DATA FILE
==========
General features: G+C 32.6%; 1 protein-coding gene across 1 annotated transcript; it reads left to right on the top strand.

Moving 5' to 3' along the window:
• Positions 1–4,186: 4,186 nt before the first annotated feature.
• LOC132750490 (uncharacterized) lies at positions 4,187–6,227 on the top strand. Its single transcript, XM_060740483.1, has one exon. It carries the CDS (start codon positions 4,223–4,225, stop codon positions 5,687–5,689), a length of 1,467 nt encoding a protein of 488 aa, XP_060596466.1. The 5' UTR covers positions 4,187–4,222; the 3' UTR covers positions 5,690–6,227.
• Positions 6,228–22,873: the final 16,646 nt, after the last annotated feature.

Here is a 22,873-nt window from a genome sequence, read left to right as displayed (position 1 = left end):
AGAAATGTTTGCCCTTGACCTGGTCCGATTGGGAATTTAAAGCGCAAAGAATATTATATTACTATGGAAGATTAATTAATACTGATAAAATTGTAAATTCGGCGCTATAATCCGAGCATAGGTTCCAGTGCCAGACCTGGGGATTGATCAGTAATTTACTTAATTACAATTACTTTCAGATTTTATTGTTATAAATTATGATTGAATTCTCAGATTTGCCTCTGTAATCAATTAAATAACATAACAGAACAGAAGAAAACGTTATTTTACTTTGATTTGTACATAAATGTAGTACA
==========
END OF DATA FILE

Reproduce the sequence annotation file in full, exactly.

General features: G+C 32.6%; 1 protein-coding gene across 1 annotated transcript; it reads left to right on the top strand.

Moving 5' to 3' along the window:
• Positions 1–4,186: 4,186 nt before the first annotated feature.
• LOC132750490 (uncharacterized) lies at positions 4,187–6,227 on the top strand. Its single transcript, XM_060740483.1, has one exon. It carries the CDS (start codon positions 4,223–4,225, stop codon positions 5,687–5,689), a length of 1,467 nt encoding a protein of 488 aa, XP_060596466.1. The 5' UTR covers positions 4,187–4,222; the 3' UTR covers positions 5,690–6,227.
• Positions 6,228–22,873: the final 16,646 nt, after the last annotated feature.

Here is a 22,873-nt window from a genome sequence, read left to right as displayed (position 1 = left end):
AGAAATGTTTGCCCTTGACCTGGTCCGATTGGGAATTTAAAGCGCAAAGAATATTATATTACTATGGAAGATTAATTAATACTGATAAAATTGTAAATTCGGCGCTATAATCCGAGCATAGGTTCCAGTGCCAGACCTGGGGATTGATCAGTAATTTACTTAATTACAATTACTTTCAGATTTTATTGTTATAAATTATGATTGAATTCTCAGATTTGCCTCTGTAATCAATTAAATAACATAACAGAACAGAAGAAAACGTTATTTTACTTTGATTTGTACATAAATGTAGTACA